The government plans to purchase the nation’s first domestically developed unmanned underwater vehicle, which will be capable of detecting mines on the seabed, in fiscal 2019, according to government sources.
The government intends to include hundreds of millions of yen for the purchase in its budgetary request for next fiscal year and launch operations in fiscal 2022, the sources said. If a Japanese remote island is occupied and mines are deployed in waters nearby, the envisaged vehicle could be used to remove the mines without putting human lives at risk.
The unmanned underwater vehicle is about 5 meters long and weighs about 1 ton. It will be used together with an unmanned boat operated remotely. First, a Maritime Self-Defense Force destroyer will release the vehicle into the sea and instruct it to automatically navigate in a predetermined area. The underwater vehicle will then detect mines on the seabed using built-in sonar. If mines are detected, information about their location will be sent to the unmanned boat, which will then fire depth charges to destroy the mines.
The unmanned underwater vehicle and boat are slated to be deployed on the MSDF’s next-generation destroyer, which has a standard displacement of about 3,900 tons. The destroyer is scheduled to be launched in March 2022. The Defense Ministry has asked Mitsubishi Heavy Industries, Ltd. to develop a prototype of an unmanned underwater vehicle at the cost of about ¥4 billion.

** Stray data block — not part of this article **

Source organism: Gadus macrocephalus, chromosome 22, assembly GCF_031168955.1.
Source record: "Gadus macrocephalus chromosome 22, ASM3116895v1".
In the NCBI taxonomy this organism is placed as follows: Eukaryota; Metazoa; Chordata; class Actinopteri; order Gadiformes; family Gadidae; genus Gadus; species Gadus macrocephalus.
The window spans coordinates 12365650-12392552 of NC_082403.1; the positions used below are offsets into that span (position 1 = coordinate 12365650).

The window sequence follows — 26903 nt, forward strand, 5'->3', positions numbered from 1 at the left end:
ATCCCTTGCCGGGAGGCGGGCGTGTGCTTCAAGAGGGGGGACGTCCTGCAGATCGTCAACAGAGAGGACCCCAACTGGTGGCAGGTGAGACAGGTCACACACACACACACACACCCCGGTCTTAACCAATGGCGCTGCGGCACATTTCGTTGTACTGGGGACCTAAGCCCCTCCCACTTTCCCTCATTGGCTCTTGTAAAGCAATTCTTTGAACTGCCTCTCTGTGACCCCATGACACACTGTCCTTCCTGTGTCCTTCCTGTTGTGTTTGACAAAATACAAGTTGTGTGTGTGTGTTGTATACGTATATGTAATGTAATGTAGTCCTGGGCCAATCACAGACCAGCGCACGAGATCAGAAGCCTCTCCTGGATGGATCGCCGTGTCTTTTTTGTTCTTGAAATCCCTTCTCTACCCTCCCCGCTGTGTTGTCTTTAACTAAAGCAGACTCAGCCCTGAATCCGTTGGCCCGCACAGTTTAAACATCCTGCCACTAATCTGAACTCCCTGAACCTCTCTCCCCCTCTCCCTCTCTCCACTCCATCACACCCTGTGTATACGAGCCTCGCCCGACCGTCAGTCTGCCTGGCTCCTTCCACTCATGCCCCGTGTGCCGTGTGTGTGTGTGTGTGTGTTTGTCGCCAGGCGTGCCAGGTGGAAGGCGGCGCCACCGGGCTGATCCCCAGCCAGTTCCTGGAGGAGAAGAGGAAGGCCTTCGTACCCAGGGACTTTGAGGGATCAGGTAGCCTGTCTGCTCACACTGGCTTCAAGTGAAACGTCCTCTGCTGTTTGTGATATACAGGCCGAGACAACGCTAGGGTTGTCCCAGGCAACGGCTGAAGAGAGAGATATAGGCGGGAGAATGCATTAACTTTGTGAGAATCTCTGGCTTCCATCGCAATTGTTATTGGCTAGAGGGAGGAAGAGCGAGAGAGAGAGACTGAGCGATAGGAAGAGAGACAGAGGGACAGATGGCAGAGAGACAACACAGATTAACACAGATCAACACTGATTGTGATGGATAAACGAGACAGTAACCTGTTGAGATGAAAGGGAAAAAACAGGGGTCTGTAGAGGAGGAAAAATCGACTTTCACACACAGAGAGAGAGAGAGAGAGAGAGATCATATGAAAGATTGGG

In the case of a remote island being occupied, the SDF has developed a strategy for retaking it that involves the MSDF first launching an attack on foreign troops occupying the island, before Ground Self-Defense Force members conduct a landing. However, if mines are placed in surrounding waters a destroyer would have difficulty approaching the island. Minesweepers are primarily responsible for removing mines, but the MSDF’s minesweepers have low defense capabilities. If the minesweepers come under attack, SDF members could be killed or injured.
The MSDF has partially introduced foreign-made unmanned underwater vehicles, but they lack the ability to detect mines on the seabed, according to defense ministry sources.
In light of this, a senior ministry official said, “It’s doubtful that equipment currently in use would be enough to regain control of an island.” The introduction of the planned underwater vehicle is meant to correct this deficiency.
The Senkaku Islands in Okinawa Prefecture have seen successive intrusions by Chinese government ships and other vessels. The National Defense Program Guidelines, a basic defense policy devised in 2013, stipulated the need to strengthen the defense of areas in southwestern Japan.
The government intends to push for the introduction of more unmanned underwater vehicles and aircraft. The further use of unmanned equipment is expected to be addressed in new defense program guidelines scheduled to be revised late this year.